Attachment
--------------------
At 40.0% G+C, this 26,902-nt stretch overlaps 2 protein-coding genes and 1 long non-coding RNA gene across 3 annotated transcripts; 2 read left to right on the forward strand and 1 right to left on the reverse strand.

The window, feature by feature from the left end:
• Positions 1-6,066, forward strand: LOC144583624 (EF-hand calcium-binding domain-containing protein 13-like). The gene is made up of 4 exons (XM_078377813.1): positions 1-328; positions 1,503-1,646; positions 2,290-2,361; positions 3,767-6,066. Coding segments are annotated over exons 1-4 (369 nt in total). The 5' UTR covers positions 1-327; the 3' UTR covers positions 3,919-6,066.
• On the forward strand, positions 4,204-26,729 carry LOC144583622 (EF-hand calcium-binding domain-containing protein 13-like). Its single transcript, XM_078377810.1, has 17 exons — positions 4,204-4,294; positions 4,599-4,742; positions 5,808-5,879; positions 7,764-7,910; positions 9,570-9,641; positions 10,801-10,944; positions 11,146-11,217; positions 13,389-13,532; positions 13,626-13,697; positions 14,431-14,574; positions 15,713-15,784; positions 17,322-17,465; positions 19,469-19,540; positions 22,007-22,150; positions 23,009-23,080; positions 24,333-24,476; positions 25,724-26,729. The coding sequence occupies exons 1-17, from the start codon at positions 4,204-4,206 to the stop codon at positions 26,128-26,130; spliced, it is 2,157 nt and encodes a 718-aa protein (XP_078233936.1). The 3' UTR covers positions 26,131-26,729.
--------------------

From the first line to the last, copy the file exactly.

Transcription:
At 40.0% G+C, this 26,902-nt stretch overlaps 2 protein-coding genes and 1 long non-coding RNA gene across 3 annotated transcripts; 2 read left to right on the forward strand and 1 right to left on the reverse strand.

The window, feature by feature from the left end:
• Positions 1-6,066, forward strand: LOC144583624 (EF-hand calcium-binding domain-containing protein 13-like). The gene is made up of 4 exons (XM_078377813.1): positions 1-328; positions 1,503-1,646; positions 2,290-2,361; positions 3,767-6,066. Coding segments are annotated over exons 1-4 (369 nt in total). The 5' UTR covers positions 1-327; the 3' UTR covers positions 3,919-6,066.
• On the forward strand, positions 4,204-26,729 carry LOC144583622 (EF-hand calcium-binding domain-containing protein 13-like). Its single transcript, XM_078377810.1, has 17 exons — positions 4,204-4,294; positions 4,599-4,742; positions 5,808-5,879; positions 7,764-7,910; positions 9,570-9,641; positions 10,801-10,944; positions 11,146-11,217; positions 13,389-13,532; positions 13,626-13,697; positions 14,431-14,574; positions 15,713-15,784; positions 17,322-17,465; positions 19,469-19,540; positions 22,007-22,150; positions 23,009-23,080; positions 24,333-24,476; positions 25,724-26,729. The coding sequence occupies exons 1-17, from the start codon at positions 4,204-4,206 to the stop codon at positions 26,128-26,130; spliced, it is 2,157 nt and encodes a 718-aa protein (XP_078233936.1). The 3' UTR covers positions 26,131-26,729.